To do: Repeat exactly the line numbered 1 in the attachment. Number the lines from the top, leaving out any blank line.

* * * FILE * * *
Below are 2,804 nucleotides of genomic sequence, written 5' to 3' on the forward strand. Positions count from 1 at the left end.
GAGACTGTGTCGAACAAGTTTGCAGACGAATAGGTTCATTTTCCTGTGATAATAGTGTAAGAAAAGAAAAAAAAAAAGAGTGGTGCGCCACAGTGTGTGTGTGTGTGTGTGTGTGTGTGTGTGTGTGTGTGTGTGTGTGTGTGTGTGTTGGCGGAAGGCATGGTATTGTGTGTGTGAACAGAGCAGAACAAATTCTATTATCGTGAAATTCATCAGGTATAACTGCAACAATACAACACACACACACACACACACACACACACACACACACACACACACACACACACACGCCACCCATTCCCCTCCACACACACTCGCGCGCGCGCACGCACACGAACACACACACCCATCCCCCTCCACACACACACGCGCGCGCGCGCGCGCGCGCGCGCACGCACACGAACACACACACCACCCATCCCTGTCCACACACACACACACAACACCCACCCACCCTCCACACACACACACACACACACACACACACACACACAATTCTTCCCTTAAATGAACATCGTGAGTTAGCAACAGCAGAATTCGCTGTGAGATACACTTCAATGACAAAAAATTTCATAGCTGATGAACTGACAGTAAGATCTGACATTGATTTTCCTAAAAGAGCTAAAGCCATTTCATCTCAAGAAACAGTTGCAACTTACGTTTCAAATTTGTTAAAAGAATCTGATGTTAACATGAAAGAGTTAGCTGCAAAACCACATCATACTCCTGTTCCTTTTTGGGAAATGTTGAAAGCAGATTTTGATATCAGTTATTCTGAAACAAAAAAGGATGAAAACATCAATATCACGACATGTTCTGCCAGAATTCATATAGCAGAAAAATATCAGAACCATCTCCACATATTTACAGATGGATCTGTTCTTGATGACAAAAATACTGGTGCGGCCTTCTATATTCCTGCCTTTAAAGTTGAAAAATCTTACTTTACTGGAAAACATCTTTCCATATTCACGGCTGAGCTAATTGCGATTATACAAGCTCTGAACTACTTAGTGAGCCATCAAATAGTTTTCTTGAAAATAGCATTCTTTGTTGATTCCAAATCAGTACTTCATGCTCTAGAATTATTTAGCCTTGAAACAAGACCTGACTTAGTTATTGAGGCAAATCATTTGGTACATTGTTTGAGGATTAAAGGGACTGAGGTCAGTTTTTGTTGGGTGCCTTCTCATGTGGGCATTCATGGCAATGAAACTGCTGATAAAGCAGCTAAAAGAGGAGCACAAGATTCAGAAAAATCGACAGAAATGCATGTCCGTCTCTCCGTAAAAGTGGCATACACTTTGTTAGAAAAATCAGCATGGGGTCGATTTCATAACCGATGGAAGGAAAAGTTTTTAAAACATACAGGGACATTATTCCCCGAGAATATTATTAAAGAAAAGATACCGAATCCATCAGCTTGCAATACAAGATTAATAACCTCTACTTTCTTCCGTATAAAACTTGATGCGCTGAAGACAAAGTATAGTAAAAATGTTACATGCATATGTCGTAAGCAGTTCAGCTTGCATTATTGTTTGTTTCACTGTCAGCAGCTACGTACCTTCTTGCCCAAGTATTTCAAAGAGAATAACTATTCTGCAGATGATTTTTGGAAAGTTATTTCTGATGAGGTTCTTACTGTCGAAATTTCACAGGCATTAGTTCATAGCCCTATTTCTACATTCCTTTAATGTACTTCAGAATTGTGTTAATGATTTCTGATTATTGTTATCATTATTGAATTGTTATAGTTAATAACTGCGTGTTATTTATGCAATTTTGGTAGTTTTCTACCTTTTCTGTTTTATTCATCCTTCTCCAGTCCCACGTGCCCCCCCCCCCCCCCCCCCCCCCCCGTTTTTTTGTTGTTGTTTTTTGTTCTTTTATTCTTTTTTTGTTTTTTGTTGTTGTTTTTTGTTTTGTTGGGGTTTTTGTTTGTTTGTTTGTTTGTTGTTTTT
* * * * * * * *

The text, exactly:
Below are 2,804 nucleotides of genomic sequence, written 5' to 3' on the forward strand. Positions count from 1 at the left end.